MisInfoCon is a subsection of Mozilla Festival featuring several talks and open discussion events surrounding the increasing prevalence of disinformation.
The session ‘Intersectionality and Gendered Disinformation Targeting Women in Politics’ explored gendered disinformation – a form of discrimination that relies on sex-based narratives, and like most online gender-based violence, it is targeted at women and those of marginalised genders.
The session was facilitated by DeVan Hankerson Madrigal, Irene Mwendwa, and Gabriela De Oliveira – all experts in research, advocacy and representative politics. The three discussed gendered disinformation in a political context, how this can be seen through both a local and international lens, and what future solutions could look like to address the issue.
DeVan Hankerson Madrigal is the Center for Democracy & Technology’s Research Manager, and her research team focuses on advancing human rights and civil liberties online.
Irene Mwendwa is a Program Manager for Feminist Movement Building and Advocacy and Pollicy. She is a Pan African feminist who advocates for women and girls’ rights with a focus on democratic governance.
Gabriela De Oliveira is Head of Policy, Research and Campaigns at Glitch, a charity that aims to champion digital citizenship and end digital violence. Her previous work on digital harms focused on online gender-based violence, with a particular focus on intimate image abuse.
The panel began by defining ‘gender disinformation’ as content that sexualises or undermines the target, for example in sexist tropes. Gender disinformation is becoming increasingly pervasive because of the use of technology, and this makes women and those of marginalised genders vulnerable to harm.
In comparison to ‘misinformation’, disinformation is a subset that is deliberately misleading and deceptive. For example, award-winning British journalist Carol Cadwalladr has found herself as the target of a coordinated wide-scale disinformation campaign through rumours and comments on social networks.
After the definitions were established, the panel discussed the need for intersectional research examining how race, gender and other intersecting identities are also used in disinformation campaigns worldwide.
Researchers from 2018 that measured violence and abuse against women on Twitter found that women of colour were 34% more likely to be mentioned in an abusive tweet as compared to white women. They also found in particular, black women were 84% more likely to be mentioned in abusive tweets as compared to white women.
American research from 2000, found similar disproportionality concerning targeted harassment of congressional candidates that were women of colour.
Gabriela De Oliveira began to use a UK case study of Diane Abbott who experienced a huge amount of targeted disinformation. The disinformation targeted her intelligence, with memes attached to fake quotes and edited videos that made her look like she had forgotten what she was saying.
Amnesty’s research found that Diane Abbott had faced the highest level of abuse of any female MP during the UK’s 2019 election. In the run-up to the election, Abbott received almost half (45.14%) of abusive tweets. Since then, Abbott has spoken about the impact it has had on her life, family and community.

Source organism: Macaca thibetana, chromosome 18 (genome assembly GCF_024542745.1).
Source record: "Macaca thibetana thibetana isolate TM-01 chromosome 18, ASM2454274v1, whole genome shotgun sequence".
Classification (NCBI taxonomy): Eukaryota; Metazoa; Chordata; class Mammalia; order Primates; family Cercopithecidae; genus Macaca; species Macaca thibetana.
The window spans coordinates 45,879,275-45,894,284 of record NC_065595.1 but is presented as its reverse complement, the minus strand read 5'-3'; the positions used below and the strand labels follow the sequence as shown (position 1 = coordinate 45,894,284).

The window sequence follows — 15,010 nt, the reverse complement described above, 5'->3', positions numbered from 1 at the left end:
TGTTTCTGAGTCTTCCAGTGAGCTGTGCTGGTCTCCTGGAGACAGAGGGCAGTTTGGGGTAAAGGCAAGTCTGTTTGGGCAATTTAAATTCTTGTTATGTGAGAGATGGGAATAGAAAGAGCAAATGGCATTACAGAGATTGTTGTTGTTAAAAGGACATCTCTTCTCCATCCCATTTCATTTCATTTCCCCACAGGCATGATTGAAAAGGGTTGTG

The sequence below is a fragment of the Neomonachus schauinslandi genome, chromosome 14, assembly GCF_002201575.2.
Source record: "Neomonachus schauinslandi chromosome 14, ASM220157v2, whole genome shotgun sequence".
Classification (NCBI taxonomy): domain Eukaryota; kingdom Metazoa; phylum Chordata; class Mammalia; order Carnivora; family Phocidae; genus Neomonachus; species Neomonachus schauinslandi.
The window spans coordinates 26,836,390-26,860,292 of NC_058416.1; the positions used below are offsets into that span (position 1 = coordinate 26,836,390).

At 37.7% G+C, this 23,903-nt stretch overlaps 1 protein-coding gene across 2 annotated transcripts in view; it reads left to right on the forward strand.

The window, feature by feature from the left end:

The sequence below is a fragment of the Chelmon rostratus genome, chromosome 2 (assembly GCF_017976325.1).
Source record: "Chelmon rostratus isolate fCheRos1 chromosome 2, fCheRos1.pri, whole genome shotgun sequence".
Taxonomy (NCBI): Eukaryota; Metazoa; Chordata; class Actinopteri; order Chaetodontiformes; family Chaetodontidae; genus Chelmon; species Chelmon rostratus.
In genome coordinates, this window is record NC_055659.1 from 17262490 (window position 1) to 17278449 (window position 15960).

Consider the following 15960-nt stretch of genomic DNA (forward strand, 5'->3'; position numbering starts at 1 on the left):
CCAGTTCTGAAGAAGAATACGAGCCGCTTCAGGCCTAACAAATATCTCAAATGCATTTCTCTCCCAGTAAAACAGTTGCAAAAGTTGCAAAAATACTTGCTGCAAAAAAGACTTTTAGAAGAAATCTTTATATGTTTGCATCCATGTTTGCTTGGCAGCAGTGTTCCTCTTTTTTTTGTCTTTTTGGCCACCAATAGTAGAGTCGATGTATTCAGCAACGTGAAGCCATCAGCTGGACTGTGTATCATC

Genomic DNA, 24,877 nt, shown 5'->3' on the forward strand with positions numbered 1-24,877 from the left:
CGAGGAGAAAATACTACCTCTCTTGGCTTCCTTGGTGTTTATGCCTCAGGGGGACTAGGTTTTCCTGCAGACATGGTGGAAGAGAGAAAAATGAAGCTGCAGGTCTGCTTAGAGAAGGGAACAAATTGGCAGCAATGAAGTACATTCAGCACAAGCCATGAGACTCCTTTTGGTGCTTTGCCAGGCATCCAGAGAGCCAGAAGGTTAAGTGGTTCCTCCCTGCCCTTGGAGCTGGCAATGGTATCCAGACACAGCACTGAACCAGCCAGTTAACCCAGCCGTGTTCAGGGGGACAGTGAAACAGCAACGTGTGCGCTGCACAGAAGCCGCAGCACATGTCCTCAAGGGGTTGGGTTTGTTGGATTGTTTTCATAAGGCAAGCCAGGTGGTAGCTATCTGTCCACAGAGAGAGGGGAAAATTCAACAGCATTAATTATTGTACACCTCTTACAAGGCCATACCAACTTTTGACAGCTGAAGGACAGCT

The conversation then shifted to the impact of gender disinformation, particularly focusing on individuals, communities and society.
On the individual level, it can cause mental, physical, and psychological harm.
It can also lead to self-censorship of minority groups, and a general disengaging from debate or political debate. This is highly problematic, as it not only harms an individuals’ wellbeing but their ability to carry out work, build rapport with their audiences, and leads to disengagement online.
Gender disinformation can also lead to political suppression, and this is an area of research that the Center for Democracy and Technology has looked into – and continues to do so. DeVan Hankerson Madrigal hinted at future research that the Center for Democracy and Technology will be releasing in the future to address this issue.
At the end of their discussion, the panel took questions from the audience. One focused on policy-based solutions to gender disinformation: ‘Should policy solutions be regional, or should they take a transnational and international approach?’.
Irene Mwendwa said that it should be a mix of transnational, international and regional. In particular, she discusses how a regional approach can spearhead different regions into following suit.
As an example, Mwendwa discussed how progressive the Maputo Protocol is (a treaty that guarantees and protects the rights of women in African countries), whether that be improving women’s lives from ending FGM (female genital mutilation), ending child marriage, or to also ensuring a higher number of women and kids are going to school.
When concluding the insightful roundtable discussion, it was clear that all three facilitators had a lot more to say, and if it weren’t for time constraints then this engaging discussion could have lasted at least another hour.
‘Intersectional and Gendered Disinformation Targeting Women in Politics’ was an engaging discussion that considered the past, present and future trajectories of how we as individuals navigate online spaces, how disinformation continues to target women in politics and what we can do as online citizens to identify gender disinformation.